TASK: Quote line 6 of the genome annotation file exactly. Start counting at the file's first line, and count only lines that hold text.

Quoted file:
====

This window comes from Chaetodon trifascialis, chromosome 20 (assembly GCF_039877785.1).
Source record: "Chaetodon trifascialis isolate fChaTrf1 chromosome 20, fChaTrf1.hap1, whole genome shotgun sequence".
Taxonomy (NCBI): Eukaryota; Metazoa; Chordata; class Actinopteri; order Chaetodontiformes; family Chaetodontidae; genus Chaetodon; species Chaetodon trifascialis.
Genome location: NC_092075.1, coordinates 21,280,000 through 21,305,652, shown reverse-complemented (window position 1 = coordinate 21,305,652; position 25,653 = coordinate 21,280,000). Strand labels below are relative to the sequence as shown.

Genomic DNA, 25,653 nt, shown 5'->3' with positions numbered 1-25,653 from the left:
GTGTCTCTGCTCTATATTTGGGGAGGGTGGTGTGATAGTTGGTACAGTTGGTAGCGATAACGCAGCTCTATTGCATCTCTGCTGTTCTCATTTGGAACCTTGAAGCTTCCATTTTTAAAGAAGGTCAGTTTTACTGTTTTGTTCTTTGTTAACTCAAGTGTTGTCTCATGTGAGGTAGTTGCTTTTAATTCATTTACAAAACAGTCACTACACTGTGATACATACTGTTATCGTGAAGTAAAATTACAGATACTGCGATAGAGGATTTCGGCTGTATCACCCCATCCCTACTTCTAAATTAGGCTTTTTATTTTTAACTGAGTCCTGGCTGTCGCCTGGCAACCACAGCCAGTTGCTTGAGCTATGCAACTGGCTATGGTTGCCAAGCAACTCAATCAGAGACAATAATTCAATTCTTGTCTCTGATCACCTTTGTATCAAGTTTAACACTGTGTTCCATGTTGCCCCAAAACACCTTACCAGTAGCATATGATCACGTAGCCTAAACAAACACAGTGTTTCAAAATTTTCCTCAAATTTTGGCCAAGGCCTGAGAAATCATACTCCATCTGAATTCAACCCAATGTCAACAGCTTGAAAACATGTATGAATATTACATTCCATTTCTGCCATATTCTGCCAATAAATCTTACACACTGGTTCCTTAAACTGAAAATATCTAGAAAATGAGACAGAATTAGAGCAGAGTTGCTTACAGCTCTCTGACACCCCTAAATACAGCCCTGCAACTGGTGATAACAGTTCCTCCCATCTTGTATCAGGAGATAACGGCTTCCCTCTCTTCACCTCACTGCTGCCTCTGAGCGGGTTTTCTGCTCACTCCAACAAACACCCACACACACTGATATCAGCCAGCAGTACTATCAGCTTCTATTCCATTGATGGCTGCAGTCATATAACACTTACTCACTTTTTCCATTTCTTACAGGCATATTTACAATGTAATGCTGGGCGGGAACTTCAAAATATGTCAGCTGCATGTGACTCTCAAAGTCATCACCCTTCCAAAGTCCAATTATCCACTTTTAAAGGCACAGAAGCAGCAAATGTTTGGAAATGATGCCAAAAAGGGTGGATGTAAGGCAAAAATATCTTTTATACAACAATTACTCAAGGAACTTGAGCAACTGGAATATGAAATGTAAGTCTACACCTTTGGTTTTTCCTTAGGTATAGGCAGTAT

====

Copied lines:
GTGTCTCTGCTCTATATTTGGGGAGGGTGGTGTGATAGTTGGTACAGTTGGTAGCGATAACGCAGCTCTATTGCATCTCTGCTGTTCTCATTTGGAACCTTGAAGCTTCCATTTTTAAAGAAGGTCAGTTTTACTGTTTTGTTCTTTGTTAACTCAAGTGTTGTCTCATGTGAGGTAGTTGCTTTTAATTCATTTACAAAACAGTCACTACACTGTGATACATACTGTTATCGTGAAGTAAAATTACAGATACTGCGATAGAGGATTTCGGCTGTATCACCCCATCCCTACTTCTAAATTAGGCTTTTTATTTTTAACTGAGTCCTGGCTGTCGCCTGGCAACCACAGCCAGTTGCTTGAGCTATGCAACTGGCTATGGTTGCCAAGCAACTCAATCAGAGACAATAATTCAATTCTTGTCTCTGATCACCTTTGTATCAAGTTTAACACTGTGTTCCATGTTGCCCCAAAACACCTTACCAGTAGCATATGATCACGTAGCCTAAACAAACACAGTGTTTCAAAATTTTCCTCAAATTTTGGCCAAGGCCTGAGAAATCATACTCCATCTGAATTCAACCCAATGTCAACAGCTTGAAAACATGTATGAATATTACATTCCATTTCTGCCATATTCTGCCAATAAATCTTACACACTGGTTCCTTAAACTGAAAATATCTAGAAAATGAGACAGAATTAGAGCAGAGTTGCTTACAGCTCTCTGACACCCCTAAATACAGCCCTGCAACTGGTGATAACAGTTCCTCCCATCTTGTATCAGGAGATAACGGCTTCCCTCTCTTCACCTCACTGCTGCCTCTGAGCGGGTTTTCTGCTCACTCCAACAAACACCCACACACACTGATATCAGCCAGCAGTACTATCAGCTTCTATTCCATTGATGGCTGCAGTCATATAACACTTACTCACTTTTTCCATTTCTTACAGGCATATTTACAATGTAATGCTGGGCGGGAACTTCAAAATATGTCAGCTGCATGTGACTCTCAAAGTCATCACCCTTCCAAAGTCCAATTATCCACTTTTAAAGGCACAGAAGCAGCAAATGTTTGGAAATGATGCCAAAAAGGGTGGATGTAAGGCAAAAATATCTTTTATACAACAATTACTCAAGGAACTTGAGCAACTGGAATATGAAATGTAAGTCTACACCTTTGGTTTTTCCTTAGGTATAGGCAGTAT